The planned Texas Central route would gobble up acres of productive farm and ranch land.  The DFW to San Antonio corridor could use existing rights-of-way, which could be double tracked and upgraded for top speeds of 125 mph.  Think Brightline!  Upgrading existing rights-of-way probably would cost less than a high-speed line built from scratch.   
 
The original Texas Central plan failed because of the projected costs and unrealistic ridership estimates.  American taxpayers should not be stuck with the cost of reviving a bad idea.  Amtrak should partner with Brightline or a similar company and concentrate on bringing better passenger service to the I-35 corridor. 

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Posted by J. Bishop on Wednesday, August 16, 2023 11:31 PM

You cant' build a railroad through ranch/farm land?  Nonsense!

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Posted by CMStPnP on Thursday, August 17, 2023 12:03 AM

J. Bishop
You cant' build a railroad through ranch/farm land?  Nonsense!

It wouldn't be a large issue if Texas Central was more accomodating vs telling people it has eminent domain so they can't do anything about it.   

The landowners have a legitimate complaint about Texas Central building a grade seperated and electrified right of way through their land.   So to break it down for you grade seperated means elevated or on an embankment which is impassible without a underpass or overpass.    Texas Central is resisting both.   So it is only giving compensation for the right of way itself while destroying the ability of the farm or ranch to be used via reasonable operational costs.    If it was your land you would scream too.    Because the route is planned to be nonstop the ranchers whose ranches are really being destroyed as a going concern see no real benefit to them of this mode of transportation they will be unable to use because the train will not stop anywhere near where they are living.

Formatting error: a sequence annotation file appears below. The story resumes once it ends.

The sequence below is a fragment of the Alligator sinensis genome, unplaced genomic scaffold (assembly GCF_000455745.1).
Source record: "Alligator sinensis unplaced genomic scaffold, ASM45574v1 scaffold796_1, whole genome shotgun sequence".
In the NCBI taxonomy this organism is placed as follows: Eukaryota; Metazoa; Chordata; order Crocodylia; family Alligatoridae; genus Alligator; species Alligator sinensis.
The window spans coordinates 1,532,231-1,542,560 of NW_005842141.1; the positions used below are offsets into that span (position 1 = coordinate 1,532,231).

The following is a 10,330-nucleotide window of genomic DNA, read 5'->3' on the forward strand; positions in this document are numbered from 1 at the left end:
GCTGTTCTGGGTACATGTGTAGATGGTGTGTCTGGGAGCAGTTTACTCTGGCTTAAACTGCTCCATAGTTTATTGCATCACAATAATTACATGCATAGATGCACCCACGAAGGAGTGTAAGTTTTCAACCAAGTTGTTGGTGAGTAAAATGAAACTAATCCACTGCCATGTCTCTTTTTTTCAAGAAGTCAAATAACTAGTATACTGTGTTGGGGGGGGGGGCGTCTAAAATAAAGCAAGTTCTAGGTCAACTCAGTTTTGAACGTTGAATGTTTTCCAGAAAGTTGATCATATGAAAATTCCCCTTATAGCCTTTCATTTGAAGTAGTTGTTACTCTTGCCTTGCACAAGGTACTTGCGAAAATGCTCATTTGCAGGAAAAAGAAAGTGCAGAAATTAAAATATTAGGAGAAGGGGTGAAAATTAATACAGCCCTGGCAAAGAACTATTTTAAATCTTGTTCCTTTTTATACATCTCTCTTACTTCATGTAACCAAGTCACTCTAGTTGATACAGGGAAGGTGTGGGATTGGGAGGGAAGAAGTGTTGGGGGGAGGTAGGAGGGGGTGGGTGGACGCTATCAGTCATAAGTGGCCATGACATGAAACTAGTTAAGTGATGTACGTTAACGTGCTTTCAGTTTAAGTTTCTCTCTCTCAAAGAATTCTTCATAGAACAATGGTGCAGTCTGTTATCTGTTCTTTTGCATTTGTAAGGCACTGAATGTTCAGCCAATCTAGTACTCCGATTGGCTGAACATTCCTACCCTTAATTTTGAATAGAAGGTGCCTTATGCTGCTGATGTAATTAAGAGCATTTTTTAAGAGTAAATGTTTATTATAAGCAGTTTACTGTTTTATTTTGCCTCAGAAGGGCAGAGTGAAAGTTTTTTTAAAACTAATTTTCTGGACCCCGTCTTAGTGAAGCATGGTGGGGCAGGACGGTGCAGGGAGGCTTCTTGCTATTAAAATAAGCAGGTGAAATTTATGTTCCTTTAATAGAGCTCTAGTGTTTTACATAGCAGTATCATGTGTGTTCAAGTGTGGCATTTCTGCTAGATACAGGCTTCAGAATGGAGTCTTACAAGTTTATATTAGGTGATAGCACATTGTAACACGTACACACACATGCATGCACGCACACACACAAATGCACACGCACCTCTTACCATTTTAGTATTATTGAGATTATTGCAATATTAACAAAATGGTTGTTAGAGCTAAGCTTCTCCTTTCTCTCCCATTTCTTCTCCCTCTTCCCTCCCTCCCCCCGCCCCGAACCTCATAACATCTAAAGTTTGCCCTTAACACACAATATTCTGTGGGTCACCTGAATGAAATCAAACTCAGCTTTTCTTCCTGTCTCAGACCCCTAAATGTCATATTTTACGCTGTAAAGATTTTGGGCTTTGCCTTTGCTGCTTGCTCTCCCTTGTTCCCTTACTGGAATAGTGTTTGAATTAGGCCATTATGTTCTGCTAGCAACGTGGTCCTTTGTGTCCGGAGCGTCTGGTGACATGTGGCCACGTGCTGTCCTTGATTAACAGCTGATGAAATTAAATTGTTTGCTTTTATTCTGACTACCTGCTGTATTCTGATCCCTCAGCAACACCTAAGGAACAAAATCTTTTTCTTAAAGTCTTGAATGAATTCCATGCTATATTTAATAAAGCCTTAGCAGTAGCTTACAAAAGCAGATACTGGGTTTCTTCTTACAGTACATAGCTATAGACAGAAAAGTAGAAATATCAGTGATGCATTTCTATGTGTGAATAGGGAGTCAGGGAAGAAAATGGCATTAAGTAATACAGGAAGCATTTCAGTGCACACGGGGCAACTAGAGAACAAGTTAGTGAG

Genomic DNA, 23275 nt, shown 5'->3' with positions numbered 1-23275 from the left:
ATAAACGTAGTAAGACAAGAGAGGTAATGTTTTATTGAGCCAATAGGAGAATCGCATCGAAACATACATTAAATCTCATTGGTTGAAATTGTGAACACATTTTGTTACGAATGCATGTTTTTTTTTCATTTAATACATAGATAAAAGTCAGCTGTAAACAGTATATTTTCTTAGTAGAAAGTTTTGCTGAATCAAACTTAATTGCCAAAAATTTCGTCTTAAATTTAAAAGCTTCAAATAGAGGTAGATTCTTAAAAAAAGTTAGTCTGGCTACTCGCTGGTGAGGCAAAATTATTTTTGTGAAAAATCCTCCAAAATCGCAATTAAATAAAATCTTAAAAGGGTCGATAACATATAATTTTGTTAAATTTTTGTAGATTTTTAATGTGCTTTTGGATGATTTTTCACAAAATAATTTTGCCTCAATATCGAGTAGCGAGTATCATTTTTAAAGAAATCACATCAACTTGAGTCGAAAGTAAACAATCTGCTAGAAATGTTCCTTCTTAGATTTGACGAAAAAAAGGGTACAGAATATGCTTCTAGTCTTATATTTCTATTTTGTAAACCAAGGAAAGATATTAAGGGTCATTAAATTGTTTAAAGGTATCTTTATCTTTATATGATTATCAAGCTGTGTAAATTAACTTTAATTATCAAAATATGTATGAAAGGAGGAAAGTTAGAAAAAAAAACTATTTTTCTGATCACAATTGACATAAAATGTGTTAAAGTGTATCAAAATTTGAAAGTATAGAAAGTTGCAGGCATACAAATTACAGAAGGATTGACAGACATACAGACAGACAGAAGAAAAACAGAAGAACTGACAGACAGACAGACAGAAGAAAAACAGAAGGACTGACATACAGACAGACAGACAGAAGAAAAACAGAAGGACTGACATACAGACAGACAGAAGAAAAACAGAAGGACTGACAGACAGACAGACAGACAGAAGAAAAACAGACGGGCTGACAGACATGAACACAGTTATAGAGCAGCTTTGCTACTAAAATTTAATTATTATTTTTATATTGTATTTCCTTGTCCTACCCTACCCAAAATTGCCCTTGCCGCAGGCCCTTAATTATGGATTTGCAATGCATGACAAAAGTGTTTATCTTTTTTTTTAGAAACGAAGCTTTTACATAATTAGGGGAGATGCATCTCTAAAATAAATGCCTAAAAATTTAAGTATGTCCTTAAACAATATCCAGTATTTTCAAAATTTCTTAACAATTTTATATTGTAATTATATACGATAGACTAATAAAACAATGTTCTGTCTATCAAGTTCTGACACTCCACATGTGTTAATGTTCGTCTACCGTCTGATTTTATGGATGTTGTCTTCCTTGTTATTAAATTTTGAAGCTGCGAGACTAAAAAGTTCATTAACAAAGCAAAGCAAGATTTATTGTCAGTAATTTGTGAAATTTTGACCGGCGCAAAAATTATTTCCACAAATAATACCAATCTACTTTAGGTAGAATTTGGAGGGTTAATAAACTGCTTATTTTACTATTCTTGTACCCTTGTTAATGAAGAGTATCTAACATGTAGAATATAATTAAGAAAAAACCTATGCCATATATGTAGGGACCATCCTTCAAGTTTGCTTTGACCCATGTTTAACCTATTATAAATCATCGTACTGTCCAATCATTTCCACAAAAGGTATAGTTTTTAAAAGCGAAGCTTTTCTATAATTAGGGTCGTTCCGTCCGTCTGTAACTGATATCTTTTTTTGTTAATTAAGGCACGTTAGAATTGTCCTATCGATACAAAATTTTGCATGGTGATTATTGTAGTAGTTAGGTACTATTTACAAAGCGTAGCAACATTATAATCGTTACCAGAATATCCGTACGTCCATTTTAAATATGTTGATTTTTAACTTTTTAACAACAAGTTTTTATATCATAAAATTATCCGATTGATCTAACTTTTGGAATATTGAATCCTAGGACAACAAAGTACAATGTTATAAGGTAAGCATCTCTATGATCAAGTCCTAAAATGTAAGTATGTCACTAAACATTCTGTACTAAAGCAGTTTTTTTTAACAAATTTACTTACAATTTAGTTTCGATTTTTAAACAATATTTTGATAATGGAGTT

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Posted by mdw on Monday, September 18, 2023 6:51 PM

With all of the complaining by these landowners, I really need someone to explain how an 80+ft wide ROW will "destroy" someones probably huge ranch.  Farmers and ranchers seemed to have found ways to adapt when highways were built in the past

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Posted by MidlandMike on Monday, September 18, 2023 8:48 PM

mdw

With all of the complaining by these landowners, I really need someone to explain how an 80+ft wide ROW will "destroy" someones probably huge ranch.  Farmers and ranchers seemed to have found ways to adapt when highways were built in the past

 

It can certainly destroy parts of a farm/ranch.  Old roads were laid out on a grid that conformed to land boundaries.  Modern freeways also tend to severly affect adjacent farm/ranch land, especially if the ROW crosses at an angle.  Efficent till patterns are eliminated.  Access is limited between the two sides.  Center pivot spray irrigation systems are destroyed.  Farming/ranching is a shoestring operation, and small changes in operation difficulty can be the final straw.  Every year there are less farms.  And this is just what I have observed, and I am not a farmer.

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Posted by York1 on Monday, September 18, 2023 8:50 PM

mdw

With all of the complaining by these landowners, I really need someone to explain how an 80+ft wide ROW will "destroy" someones probably huge ranch.  Farmers and ranchers seemed to have found ways to adapt when highways were built in the past

 

 

The plans call for the tracks to be much more difficult to cross than a highway.

If the farm has this track go through it, it is virtually impossible for the farmer to reach some of his land without going miles to reach some kind of crossing.  Because of the elevation of the tracks, these crossings would have to be expensive overpasses or underpasses, with the railroad not contributing anything to building those structures.

The resistance to this railroad is not due to some farmers or ranchers who are anti-trains.

As has been stated, the group planning this railroad tried using a sledgehammer approach, and then the group is amazed that landowners are upset.

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Posted by charlie hebdo on Monday, September 18, 2023 10:15 PM

The days of 100 acre family farms are long gone. Corporate farms are often over 10,000 acres.  They can afford an underpass as they are maybe getting aid from the USDA.

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Posted by BaltACD on Monday, September 18, 2023 10:24 PM

charlie hebdo
The days of 100 acre family farms are long gone. Corporate farms are often over 10,000 acres.  They can afford an underpass as they are maybe getting aid from the USDA.

Even Family Farms are nowhere near 100 acres.  I follow two families on their YouTube channels - one has 2800 acres and the other 10K acres.  Farmed by the families with supplemental labor as necessary - and a lot of high efficiency high tech machienry.